One of my hobbies is firearms. This information is intended to help inexperienced people have a fun and safe time while shooting.

General tips for newbies

If it’s your first time shooting, try not to expect too much. Think of your first time driving a car. Remember how many little things you had to learn before getting on the road: This is the brake. This is the gas pedal. Here’s how you grip the steering wheel. Here’s how you use the turn signal. Here’s how you adjust your mirrors. Here’s how the shifter works. And so on. Before shooting, you’ll have to spend time familiarizing yourself with the rules of gun safety, the operation of the specific firearms you’ll be shooting, and the rules of whatever gun range you’re going to. Just remember: it gets better.

If you’re not sure about something, ask. Experienced people are cursed with knowledge. They learned the basics so long ago that they forget to mention crucial information to beginners. Even professional teachers make this mistake, so don’t be afraid to ask!

If you are holding a gun and you’re not sure what to do:

  • Keep your finger off the trigger.
  • Keep the gun pointed in a safe direction (almost certainly downrange).
  • Set the gun down (while still keeping it pointed downrange) and step back from it. Then let your instructor or shooting buddy deal with it.

If you want to try shooting but you don’t know a friend who is into guns, check your local gun ranges for introductory courses.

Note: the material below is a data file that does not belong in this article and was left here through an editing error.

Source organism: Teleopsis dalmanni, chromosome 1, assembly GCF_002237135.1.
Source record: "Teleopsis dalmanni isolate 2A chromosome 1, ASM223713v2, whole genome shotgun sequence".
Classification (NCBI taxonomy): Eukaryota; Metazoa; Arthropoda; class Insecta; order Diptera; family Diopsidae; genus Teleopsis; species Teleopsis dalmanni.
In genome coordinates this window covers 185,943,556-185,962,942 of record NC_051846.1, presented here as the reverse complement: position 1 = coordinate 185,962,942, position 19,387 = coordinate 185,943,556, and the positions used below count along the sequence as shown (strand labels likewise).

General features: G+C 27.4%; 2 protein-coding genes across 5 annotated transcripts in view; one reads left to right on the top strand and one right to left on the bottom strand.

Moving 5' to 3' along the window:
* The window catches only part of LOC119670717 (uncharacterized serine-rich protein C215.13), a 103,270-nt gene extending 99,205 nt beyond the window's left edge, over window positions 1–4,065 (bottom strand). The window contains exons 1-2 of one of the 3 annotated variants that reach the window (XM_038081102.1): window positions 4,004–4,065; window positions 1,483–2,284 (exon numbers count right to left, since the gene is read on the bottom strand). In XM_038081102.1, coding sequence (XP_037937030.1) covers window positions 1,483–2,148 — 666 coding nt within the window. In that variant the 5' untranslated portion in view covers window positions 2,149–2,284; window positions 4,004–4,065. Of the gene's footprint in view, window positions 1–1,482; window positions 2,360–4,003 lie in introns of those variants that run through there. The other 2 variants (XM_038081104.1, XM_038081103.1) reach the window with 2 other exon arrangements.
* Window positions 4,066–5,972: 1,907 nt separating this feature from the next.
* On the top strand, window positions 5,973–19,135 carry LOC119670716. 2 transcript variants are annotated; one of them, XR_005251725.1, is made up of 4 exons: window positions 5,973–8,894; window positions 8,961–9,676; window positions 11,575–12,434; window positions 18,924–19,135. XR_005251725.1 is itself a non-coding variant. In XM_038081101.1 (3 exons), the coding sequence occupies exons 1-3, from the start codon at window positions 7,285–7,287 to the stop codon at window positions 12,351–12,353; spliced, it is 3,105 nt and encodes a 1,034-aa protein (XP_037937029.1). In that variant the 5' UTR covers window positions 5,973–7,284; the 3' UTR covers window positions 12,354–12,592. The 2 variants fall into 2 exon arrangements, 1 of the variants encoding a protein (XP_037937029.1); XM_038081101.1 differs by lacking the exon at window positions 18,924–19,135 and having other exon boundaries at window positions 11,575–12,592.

Most people who work at gun ranges aren’t there because of the pay or benefits. They’re enthusiasts of one kind or another, and they’re usually happy to help. That said, many of them do have jobs that involve monitoring customers for safety violations, so they might not be able to give their undivided attention.

Wear proper attire. As part of their normal operation, most guns eject hot brass casings. If a casing falls inside your clothing, it can be very painful. It can even burn you enough to make a small scar. To prevent this you’ll want to wear a shirt with a high neckline. V-necks are a bad idea. I also recommend wearing closed-toed shoes (many ranges require them), socks that cover your ankles, pants, and (weather permitting) a long sleeved shirt. If you’re shooting rifles or shotguns, a jacket can help absorb recoil. You might also be surprised by how dirty guns are. Gunpowder does not burn perfectly clean. Expect your hands and clothes to get dirty with residue. Pistols (especially revolvers) tend to be dirtier than rifles.

Indoor gun ranges tend to have powerful ventilation fans to reduce exposure to gunpowder fumes. Because of this, they can be cold. If you’re not familiar with the place, bring a jacket or sweater just in case.

Guns are loud. I cannot overstate this. Guns are painfully, ear-ringingly loud. Wear quality ear protection. This will reduce fatigue from shooting and help you avoid permanent hearing damage. It’s probably worth trying your hearing protection at home. You might be surprised at how difficult it is to get a good seal with certain earplugs or headphones.

Handling guns will tear up your skin. Guns aren’t optimized for comfort. Surfaces tend to be aggressively textured or serrated to maximize grip. If you have soft hands, you might want to bring some thin gloves.